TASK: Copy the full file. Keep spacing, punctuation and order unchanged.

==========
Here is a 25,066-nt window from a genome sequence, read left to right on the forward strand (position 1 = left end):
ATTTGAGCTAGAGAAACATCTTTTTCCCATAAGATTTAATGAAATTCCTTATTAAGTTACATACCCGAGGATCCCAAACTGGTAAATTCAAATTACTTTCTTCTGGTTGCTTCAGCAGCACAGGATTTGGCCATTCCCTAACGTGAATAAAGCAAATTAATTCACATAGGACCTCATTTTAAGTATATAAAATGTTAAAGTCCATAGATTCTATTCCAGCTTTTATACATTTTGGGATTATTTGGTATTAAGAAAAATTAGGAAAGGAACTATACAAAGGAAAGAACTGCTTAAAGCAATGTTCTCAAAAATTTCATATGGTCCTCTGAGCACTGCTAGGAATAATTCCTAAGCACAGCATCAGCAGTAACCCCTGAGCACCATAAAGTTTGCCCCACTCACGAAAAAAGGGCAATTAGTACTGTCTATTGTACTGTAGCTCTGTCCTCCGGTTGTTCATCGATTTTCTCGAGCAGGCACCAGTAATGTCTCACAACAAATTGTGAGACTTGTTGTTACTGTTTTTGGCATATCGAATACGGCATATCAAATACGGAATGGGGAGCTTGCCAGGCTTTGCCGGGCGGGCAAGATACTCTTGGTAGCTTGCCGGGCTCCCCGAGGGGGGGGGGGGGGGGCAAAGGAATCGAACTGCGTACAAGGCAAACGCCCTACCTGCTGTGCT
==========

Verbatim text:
Here is a 25,066-nt window from a genome sequence, read left to right on the forward strand (position 1 = left end):
ATTTGAGCTAGAGAAACATCTTTTTCCCATAAGATTTAATGAAATTCCTTATTAAGTTACATACCCGAGGATCCCAAACTGGTAAATTCAAATTACTTTCTTCTGGTTGCTTCAGCAGCACAGGATTTGGCCATTCCCTAACGTGAATAAAGCAAATTAATTCACATAGGACCTCATTTTAAGTATATAAAATGTTAAAGTCCATAGATTCTATTCCAGCTTTTATACATTTTGGGATTATTTGGTATTAAGAAAAATTAGGAAAGGAACTATACAAAGGAAAGAACTGCTTAAAGCAATGTTCTCAAAAATTTCATATGGTCCTCTGAGCACTGCTAGGAATAATTCCTAAGCACAGCATCAGCAGTAACCCCTGAGCACCATAAAGTTTGCCCCACTCACGAAAAAAGGGCAATTAGTACTGTCTATTGTACTGTAGCTCTGTCCTCCGGTTGTTCATCGATTTTCTCGAGCAGGCACCAGTAATGTCTCACAACAAATTGTGAGACTTGTTGTTACTGTTTTTGGCATATCGAATACGGCATATCAAATACGGAATGGGGAGCTTGCCAGGCTTTGCCGGGCGGGCAAGATACTCTTGGTAGCTTGCCGGGCTCCCCGAGGGGGGGGGGGGGGGGCAAAGGAATCGAACTGCGTACAAGGCAAACGCCCTACCTGCTGTGCT